TW: Mentions of sexual violence
In May 2022, Rick Westhead revealed that a plaintiff had settled a sexual assault lawsuit against Hockey Canada, the Canadian Hockey League (CHL), and eight unnamed CHL players. The lawsuit alleged that eight CHL players, including members of the 2018 Men’s National Junior Hockey Team, sexually assaulted a young woman in a hotel room in June 2018 following the Hockey Canada Foundation gala and golf event in London, Ontario.
The young woman claimed that one player had given her copious amounts of alcohol and lured her back to his hotel room where the two engaged in sexual acts. The first player then invited seven others without the young woman’s knowledge or consent. According to the lawsuit, the eight players went on to sexually assault the young woman for hours, threatening and manipulating her into staying when she attempted to leave.
The young woman said that, after the sexual assaults, the players forced her to shower and state on video that she was not fearful, intimidated, or intoxicated prior to the assault. The players’ lawyers later shared the recording with The Globe and Mail in an attempt to exonerate them from any wrongdoing.
The news of the sexual assaults prompted several MPs to accuse Hockey Canada of trying to cover-up the alleged assaults without investigating properly. In July 2022, The Globe revealed that Hockey Canada maintained a multi-million dollar National Equity Fund, largely composed of registration fees from players its sanctioned leagues, to be used for out-of-court sexual assault settlements without disclosing to parents or players how their money was used.
Further investigation by The Globe revealed that the fund exceeded $15 million in recent years. Parliamentary hearings also revealed that Hockey Canada has paid $8.9 million to settle multiple cases of alleged sexual assault since 1989.
Hockey Canada has consequently lost a number of sponsors following the parliamentary hearings. In June 2022, Minister of Sport Pascale St-Onge put the organizations’ $7.7 million in government funding on hold but elected to restore it in April 2023, after the organization agreed to meet three conditions.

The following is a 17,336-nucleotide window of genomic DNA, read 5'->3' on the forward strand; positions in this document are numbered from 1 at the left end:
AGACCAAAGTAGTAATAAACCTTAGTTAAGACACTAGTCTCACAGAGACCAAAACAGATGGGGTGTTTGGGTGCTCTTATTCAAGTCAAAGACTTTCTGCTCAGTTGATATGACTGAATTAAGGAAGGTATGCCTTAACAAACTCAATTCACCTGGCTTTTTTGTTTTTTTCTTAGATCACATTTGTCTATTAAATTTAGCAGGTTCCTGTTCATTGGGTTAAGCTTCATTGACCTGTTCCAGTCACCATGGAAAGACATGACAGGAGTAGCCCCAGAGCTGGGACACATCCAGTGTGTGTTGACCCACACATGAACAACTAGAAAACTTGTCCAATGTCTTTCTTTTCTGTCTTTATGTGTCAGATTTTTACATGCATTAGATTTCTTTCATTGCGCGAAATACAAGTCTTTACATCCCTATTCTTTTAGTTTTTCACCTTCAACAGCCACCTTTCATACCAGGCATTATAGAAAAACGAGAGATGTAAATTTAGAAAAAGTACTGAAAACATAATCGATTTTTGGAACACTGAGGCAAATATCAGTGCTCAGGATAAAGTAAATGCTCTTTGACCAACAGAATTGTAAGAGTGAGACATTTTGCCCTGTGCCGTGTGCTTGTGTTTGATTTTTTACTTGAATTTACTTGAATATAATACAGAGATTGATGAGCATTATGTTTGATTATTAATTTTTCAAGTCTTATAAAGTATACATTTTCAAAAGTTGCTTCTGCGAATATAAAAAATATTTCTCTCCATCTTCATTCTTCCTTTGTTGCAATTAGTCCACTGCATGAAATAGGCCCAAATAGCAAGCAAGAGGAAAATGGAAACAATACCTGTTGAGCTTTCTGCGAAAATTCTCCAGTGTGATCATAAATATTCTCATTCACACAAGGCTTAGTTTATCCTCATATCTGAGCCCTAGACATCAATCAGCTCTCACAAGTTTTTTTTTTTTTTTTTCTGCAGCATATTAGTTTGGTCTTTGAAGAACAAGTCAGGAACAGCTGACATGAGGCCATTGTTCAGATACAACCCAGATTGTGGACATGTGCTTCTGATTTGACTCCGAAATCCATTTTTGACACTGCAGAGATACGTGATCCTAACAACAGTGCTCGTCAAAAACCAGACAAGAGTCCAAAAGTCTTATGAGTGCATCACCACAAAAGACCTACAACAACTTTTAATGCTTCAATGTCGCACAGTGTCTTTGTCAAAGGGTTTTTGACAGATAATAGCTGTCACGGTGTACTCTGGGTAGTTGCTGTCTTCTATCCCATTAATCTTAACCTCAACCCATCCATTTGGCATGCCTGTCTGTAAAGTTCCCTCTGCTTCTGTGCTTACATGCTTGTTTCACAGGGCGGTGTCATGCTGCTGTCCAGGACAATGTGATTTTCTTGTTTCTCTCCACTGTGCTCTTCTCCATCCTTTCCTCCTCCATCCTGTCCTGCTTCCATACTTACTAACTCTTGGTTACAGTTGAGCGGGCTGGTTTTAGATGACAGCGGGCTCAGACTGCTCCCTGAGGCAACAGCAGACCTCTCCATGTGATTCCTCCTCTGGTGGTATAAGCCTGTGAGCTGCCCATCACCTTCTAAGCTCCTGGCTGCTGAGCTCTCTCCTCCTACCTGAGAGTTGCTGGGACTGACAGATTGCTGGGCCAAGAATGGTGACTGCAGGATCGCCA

Multiple investigations are currently ongoing regarding Hockey Canada and the alleged sexual assault in 2018. The only investigation that has concluded is a governance review led by retired Supreme Court Justice Thomas Cromwell, who found serious governance failures within Hockey Canada—including the failure to disclose the National Equity Fund. After delivering his findings, Cromwell asserted the board of directors must step down, which they did. Hockey Canada CEO Scott Smith has also since been replaced by Katherine Henderson, the former CEO of Curling Canada.
On Nov. 14, Hockey Canada finally announced that an independent adjudicative panel into the alleged 2018 group sexual assault had reached the conclusion that members of the 2018 World Junior team violated the governing body’s code of conduct. It is confirmed that the young woman involved cooperated in the investigation, an excuse Hockey Canada levied in their defense of a lack of investigation. Following the panel’s disclosure to Hockey Canada and other parties involved, an undisclosed party initiated an appeal to the panel’s decision. As a result, Hockey Canada will keep the details of the panel’s report, including the names of players involved, private until the appeal is concluded to “not interfere with the integrity of the appeal process.” Hockey Canada has stated that the appeal will begin “in the near future.”
Still ongoing is the London Police investigation into the 2018 assault. While documents suggest that there are grounds to charge five players, it is unclear what the outcome will be and the London Police have asserted that Hockey Canada’s investigations will not affect their conclusions.
The National Hockey League (NHL) is also still conducting its own investigation into the 2018 incident as players assumed to be involved are on active rosters. Despite announcing in Jan. 2023 that the investigation was “really close to the end,” as of Aug. 2023, NHL Deputy Commissioner Bill Daly stated that the NHL does not “have a specific timetable to share at this time.”
Ultimately, there are still very few answers. In Ottawa, Hockey Canada has been included in the ongoing parliamentary hearings by the Standing Committee on Canadian Heritage into Safe Sport in Canada that outline the crisis of abuse within Canadian sport. The next hearing will take place on Nov. 21.